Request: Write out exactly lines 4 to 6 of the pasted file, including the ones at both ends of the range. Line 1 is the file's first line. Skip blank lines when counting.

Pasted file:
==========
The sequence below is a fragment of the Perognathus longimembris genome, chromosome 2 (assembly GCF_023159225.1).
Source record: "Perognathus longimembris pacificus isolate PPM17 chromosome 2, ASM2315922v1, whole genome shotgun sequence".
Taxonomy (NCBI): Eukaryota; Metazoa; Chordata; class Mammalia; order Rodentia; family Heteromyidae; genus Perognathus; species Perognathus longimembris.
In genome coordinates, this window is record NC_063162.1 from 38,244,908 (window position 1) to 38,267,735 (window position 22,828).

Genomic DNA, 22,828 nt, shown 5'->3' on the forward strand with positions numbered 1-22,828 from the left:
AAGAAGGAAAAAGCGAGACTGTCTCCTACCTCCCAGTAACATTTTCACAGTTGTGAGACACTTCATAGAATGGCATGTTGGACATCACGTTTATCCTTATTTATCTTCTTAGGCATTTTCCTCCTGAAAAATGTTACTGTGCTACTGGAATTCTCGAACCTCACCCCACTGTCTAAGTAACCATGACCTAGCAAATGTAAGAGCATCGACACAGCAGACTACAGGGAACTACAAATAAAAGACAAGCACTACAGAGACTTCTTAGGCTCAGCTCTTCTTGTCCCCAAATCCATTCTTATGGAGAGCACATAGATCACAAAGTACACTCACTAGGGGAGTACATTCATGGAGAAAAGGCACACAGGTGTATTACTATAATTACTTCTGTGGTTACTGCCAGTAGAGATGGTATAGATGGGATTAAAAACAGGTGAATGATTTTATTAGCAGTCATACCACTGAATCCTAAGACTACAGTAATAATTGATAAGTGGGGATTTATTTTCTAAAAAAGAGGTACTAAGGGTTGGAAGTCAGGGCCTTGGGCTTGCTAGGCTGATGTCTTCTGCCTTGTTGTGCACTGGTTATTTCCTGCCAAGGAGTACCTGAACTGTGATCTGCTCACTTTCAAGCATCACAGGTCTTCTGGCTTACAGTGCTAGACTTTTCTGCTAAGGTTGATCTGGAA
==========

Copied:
In genome coordinates, this window is record NC_063162.1 from 38,244,908 (window position 1) to 38,267,735 (window position 22,828).

Genomic DNA, 22,828 nt, shown 5'->3' on the forward strand with positions numbered 1-22,828 from the left:
AAGAAGGAAAAAGCGAGACTGTCTCCTACCTCCCAGTAACATTTTCACAGTTGTGAGACACTTCATAGAATGGCATGTTGGACATCACGTTTATCCTTATTTATCTTCTTAGGCATTTTCCTCCTGAAAAATGTTACTGTGCTACTGGAATTCTCGAACCTCACCCCACTGTCTAAGTAACCATGACCTAGCAAATGTAAGAGCATCGACACAGCAGACTACAGGGAACTACAAATAAAAGACAAGCACTACAGAGACTTCTTAGGCTCAGCTCTTCTTGTCCCCAAATCCATTCTTATGGAGAGCACATAGATCACAAAGTACACTCACTAGGGGAGTACATTCATGGAGAAAAGGCACACAGGTGTATTACTATAATTACTTCTGTGGTTACTGCCAGTAGAGATGGTATAGATGGGATTAAAAACAGGTGAATGATTTTATTAGCAGTCATACCACTGAATCCTAAGACTACAGTAATAATTGATAAGTGGGGATTTATTTTCTAAAAAAGAGGTACTAAGGGTTGGAAGTCAGGGCCTTGGGCTTGCTAGGCTGATGTCTTCTGCCTTGTTGTGCACTGGTTATTTCCTGCCAAGGAGTACCTGAACTGTGATCTGCTCACTTTCAAGCATCACAGGTCTTCTGGCTTACAGTGCTAGACTTTTCTGCTAAGGTTGATCTGGAA